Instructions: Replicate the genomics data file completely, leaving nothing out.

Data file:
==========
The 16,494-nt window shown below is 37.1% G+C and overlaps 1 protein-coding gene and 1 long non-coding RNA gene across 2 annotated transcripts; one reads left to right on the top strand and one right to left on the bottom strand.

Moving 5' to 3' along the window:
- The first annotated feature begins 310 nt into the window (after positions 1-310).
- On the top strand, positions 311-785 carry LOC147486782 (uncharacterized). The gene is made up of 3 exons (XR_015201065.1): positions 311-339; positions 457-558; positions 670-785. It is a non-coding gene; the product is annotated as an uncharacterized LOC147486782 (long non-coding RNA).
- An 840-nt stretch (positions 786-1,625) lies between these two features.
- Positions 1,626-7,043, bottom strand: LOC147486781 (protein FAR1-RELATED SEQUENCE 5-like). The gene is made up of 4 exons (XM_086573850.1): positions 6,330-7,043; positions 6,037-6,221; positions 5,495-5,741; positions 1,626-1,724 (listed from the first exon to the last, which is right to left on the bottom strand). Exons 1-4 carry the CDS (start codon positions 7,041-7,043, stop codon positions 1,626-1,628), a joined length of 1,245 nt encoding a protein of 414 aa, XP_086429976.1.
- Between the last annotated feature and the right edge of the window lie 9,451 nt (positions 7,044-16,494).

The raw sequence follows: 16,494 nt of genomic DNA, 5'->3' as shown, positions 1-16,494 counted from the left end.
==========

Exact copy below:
The 16,494-nt window shown below is 37.1% G+C and overlaps 1 protein-coding gene and 1 long non-coding RNA gene across 2 annotated transcripts; one reads left to right on the top strand and one right to left on the bottom strand.

Moving 5' to 3' along the window:
- The first annotated feature begins 310 nt into the window (after positions 1-310).
- On the top strand, positions 311-785 carry LOC147486782 (uncharacterized). The gene is made up of 3 exons (XR_015201065.1): positions 311-339; positions 457-558; positions 670-785. It is a non-coding gene; the product is annotated as an uncharacterized LOC147486782 (long non-coding RNA).
- An 840-nt stretch (positions 786-1,625) lies between these two features.
- Positions 1,626-7,043, bottom strand: LOC147486781 (protein FAR1-RELATED SEQUENCE 5-like). The gene is made up of 4 exons (XM_086573850.1): positions 6,330-7,043; positions 6,037-6,221; positions 5,495-5,741; positions 1,626-1,724 (listed from the first exon to the last, which is right to left on the bottom strand). Exons 1-4 carry the CDS (start codon positions 7,041-7,043, stop codon positions 1,626-1,628), a joined length of 1,245 nt encoding a protein of 414 aa, XP_086429976.1.
- Between the last annotated feature and the right edge of the window lie 9,451 nt (positions 7,044-16,494).

The raw sequence follows: 16,494 nt of genomic DNA, 5'->3' as shown, positions 1-16,494 counted from the left end.